Pyongyang agreed to allow Washington to monitor its nuclear sites. The deal collapsed after GW Bush called North Korea, Iran, and Iraq an axis of evil in his first State of the Union address.

The DPRK upheld its part of the deal. Washington systematically breached it, reneging on its word. North Korea responded by resuming its plutonium enrichment program.

Its nuclear weapons deterrent was developed because Washington can’t be trusted – not earlier, now, or ever unless or until evidence it proves otherwise. None so far exists.

In August 2003, so-called six-party talks were initiated, involving America, China, Japan, North Korea, Russia and South Korea.

In 2005, Pyongyang pledged to abandon “all nuclear weapons and existing nuclear programs.” In 2009, talks broke down following disagreements over verification, along with international condemnation of a DPRK ballistic missile test – what many other countries do without criticism of their programs.

North Korea responded to the breakdown in talks, saying it would never reengage in diplomacy accomplishing nothing. Nor was it bound by earlier agreements.

US hostility, toughness and betrayal defined bilateral relations for years throughout the country’s history. Pyongyang earlier said “if the US has a will to drop its hostile policy toward the DPRK, it will have dialogue…The ball is in the court of the US side.”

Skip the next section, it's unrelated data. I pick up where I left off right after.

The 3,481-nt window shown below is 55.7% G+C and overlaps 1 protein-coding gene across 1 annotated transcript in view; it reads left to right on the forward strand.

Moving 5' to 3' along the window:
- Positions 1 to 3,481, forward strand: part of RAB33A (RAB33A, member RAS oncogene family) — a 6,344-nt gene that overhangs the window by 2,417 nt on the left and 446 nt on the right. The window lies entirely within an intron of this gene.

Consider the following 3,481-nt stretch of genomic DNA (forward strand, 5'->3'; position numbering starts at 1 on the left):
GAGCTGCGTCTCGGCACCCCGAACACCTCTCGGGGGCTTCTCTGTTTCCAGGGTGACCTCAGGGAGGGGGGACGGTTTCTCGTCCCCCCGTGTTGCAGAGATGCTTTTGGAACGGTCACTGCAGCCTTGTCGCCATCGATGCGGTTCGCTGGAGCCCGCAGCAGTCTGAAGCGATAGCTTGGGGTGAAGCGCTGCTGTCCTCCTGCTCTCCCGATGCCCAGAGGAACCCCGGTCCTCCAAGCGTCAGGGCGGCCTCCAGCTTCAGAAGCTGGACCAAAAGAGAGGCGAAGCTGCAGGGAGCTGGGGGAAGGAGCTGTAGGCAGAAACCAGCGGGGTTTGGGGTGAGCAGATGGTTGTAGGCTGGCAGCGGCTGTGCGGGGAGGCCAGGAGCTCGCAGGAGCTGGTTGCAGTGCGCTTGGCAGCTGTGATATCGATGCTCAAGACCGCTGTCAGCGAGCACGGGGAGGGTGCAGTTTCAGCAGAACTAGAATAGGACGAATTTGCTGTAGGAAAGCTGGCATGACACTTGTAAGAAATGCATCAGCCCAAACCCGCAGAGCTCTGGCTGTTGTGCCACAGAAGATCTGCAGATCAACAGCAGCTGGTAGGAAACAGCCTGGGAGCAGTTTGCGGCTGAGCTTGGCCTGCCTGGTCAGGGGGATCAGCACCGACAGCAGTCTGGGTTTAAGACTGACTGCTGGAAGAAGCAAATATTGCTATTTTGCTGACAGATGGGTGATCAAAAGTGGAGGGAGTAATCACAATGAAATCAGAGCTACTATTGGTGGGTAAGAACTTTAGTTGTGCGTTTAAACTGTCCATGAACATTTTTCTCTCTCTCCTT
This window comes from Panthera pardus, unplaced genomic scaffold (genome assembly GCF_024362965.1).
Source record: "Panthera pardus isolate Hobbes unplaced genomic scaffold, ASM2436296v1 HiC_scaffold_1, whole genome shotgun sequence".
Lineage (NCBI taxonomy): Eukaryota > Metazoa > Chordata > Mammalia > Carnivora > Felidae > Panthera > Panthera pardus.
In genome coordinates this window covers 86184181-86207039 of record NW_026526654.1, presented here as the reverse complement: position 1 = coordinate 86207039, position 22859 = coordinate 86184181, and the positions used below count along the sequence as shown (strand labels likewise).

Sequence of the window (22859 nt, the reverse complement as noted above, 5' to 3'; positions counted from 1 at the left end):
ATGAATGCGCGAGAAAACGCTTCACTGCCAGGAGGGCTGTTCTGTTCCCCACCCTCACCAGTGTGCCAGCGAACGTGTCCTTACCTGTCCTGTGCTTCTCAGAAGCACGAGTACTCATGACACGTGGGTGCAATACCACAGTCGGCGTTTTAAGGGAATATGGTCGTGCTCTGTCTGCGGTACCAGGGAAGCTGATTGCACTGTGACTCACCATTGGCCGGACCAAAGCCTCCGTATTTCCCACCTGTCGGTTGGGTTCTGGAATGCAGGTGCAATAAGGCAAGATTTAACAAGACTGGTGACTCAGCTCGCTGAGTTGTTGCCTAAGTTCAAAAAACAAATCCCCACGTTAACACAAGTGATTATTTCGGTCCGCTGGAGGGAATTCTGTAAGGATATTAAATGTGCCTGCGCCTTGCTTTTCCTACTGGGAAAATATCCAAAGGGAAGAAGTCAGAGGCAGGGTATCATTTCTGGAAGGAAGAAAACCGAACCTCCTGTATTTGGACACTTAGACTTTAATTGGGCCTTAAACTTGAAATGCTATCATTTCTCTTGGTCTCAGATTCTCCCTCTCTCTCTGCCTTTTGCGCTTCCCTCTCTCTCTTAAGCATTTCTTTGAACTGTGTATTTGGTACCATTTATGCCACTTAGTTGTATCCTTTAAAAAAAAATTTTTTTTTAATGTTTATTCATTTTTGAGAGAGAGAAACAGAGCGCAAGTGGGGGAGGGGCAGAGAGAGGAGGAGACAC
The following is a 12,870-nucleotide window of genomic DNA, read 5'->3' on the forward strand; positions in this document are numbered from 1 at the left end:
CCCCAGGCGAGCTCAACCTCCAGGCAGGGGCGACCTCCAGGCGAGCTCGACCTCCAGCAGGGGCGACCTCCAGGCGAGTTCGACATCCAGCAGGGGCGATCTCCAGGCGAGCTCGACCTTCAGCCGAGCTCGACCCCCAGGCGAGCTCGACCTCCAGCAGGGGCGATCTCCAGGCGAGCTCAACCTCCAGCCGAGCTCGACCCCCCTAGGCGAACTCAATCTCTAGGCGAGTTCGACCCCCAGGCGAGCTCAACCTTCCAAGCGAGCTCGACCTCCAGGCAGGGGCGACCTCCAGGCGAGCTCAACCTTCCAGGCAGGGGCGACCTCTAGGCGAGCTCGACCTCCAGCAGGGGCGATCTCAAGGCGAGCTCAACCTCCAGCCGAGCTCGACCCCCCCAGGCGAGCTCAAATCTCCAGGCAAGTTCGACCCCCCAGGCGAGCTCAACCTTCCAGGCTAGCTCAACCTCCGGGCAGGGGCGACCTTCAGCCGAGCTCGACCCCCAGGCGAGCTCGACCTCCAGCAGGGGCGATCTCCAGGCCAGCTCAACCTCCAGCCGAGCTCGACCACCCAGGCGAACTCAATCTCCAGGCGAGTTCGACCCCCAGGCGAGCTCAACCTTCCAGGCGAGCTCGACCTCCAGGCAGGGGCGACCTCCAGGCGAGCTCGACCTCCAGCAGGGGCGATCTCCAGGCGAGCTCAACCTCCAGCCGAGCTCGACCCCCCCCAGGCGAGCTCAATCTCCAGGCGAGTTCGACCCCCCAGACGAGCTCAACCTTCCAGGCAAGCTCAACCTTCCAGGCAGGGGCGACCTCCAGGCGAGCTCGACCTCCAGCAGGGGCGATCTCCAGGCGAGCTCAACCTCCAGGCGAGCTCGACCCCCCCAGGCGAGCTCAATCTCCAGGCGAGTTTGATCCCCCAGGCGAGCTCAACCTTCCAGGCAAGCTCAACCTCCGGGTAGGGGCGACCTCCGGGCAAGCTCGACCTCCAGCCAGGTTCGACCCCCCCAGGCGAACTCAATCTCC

The key stumbling block isn’t what Washington pledges. It’s what happens next following agreements – breaching them time and again, the JCPOA Iran nuclear deal and INF Treaty the latest examples.

Post-WW II US/North Korea  relations were marked by US hostility and betrayal following agreements, the DPRK falsely blamed for Washington’s duplicity.

Will this time be different dealing with the likes of Pompeo and Bolton, rabid North Korea haters, hostile to all non-US client state governments, world peace and stability.

Bolton earlier said, “(t)he only longterm way to deal with (Pyongyang’s) nuclear weapons program is to end (the) regime.” He never met a foreign policy problem he didn’t want addressed by bombing.

In February 2018 as a neocon American Enterprise Institute senior fellow, he falsely called North Korea an “imminent threat,” adding:

“It is perfectly legitimate for the United States to respond to the current ‘necessity’ posed by North Korea’s nuclear weapons by striking first.”

A year later, his militant view likely remains unchanged, including against other sovereign independent countries.

What are the prospects for normalized DPRK/US relations under Trump? What chance does world peace have given Washington’s rage for endless wars?

VISIT MY NEW WEB SITE: (Home – Stephen Lendman). Contact at


My newest book as editor and contributor is titled “Flashpoint in Ukraine: How the US Drive for Hegemony Risks WW III.”

Leave a Reply

Fill in your details below or click an icon to log in: Logo

You are commenting using your account. Log Out /  Change )

Twitter picture

You are commenting using your Twitter account. Log Out /  Change )

Facebook photo

You are commenting using your Facebook account. Log Out /  Change )

Connecting to %s

Blog at

Up ↑

%d bloggers like this: